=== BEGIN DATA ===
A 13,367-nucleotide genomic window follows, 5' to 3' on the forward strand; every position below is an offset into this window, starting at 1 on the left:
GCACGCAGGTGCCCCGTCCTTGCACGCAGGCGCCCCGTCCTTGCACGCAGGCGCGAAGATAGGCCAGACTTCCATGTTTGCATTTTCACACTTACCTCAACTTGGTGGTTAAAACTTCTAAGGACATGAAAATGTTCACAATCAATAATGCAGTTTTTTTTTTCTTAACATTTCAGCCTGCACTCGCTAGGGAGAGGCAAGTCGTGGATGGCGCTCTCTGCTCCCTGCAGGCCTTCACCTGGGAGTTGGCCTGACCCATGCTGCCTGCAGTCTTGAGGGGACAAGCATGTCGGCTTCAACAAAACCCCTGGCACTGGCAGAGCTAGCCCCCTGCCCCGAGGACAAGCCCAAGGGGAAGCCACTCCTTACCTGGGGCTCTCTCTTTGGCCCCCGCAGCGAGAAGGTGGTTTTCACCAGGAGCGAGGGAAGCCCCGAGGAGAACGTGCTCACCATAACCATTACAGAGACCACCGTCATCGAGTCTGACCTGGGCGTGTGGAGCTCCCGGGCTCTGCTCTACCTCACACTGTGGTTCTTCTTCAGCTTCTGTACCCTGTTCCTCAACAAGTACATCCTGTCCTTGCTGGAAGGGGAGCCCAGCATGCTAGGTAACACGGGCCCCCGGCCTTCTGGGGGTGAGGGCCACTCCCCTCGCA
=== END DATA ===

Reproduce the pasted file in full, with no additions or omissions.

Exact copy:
A 13,367-nucleotide genomic window follows, 5' to 3' on the forward strand; every position below is an offset into this window, starting at 1 on the left:
GCACGCAGGTGCCCCGTCCTTGCACGCAGGCGCCCCGTCCTTGCACGCAGGCGCGAAGATAGGCCAGACTTCCATGTTTGCATTTTCACACTTACCTCAACTTGGTGGTTAAAACTTCTAAGGACATGAAAATGTTCACAATCAATAATGCAGTTTTTTTTTTCTTAACATTTCAGCCTGCACTCGCTAGGGAGAGGCAAGTCGTGGATGGCGCTCTCTGCTCCCTGCAGGCCTTCACCTGGGAGTTGGCCTGACCCATGCTGCCTGCAGTCTTGAGGGGACAAGCATGTCGGCTTCAACAAAACCCCTGGCACTGGCAGAGCTAGCCCCCTGCCCCGAGGACAAGCCCAAGGGGAAGCCACTCCTTACCTGGGGCTCTCTCTTTGGCCCCCGCAGCGAGAAGGTGGTTTTCACCAGGAGCGAGGGAAGCCCCGAGGAGAACGTGCTCACCATAACCATTACAGAGACCACCGTCATCGAGTCTGACCTGGGCGTGTGGAGCTCCCGGGCTCTGCTCTACCTCACACTGTGGTTCTTCTTCAGCTTCTGTACCCTGTTCCTCAACAAGTACATCCTGTCCTTGCTGGAAGGGGAGCCCAGCATGCTAGGTAACACGGGCCCCCGGCCTTCTGGGGGTGAGGGCCACTCCCCTCGCA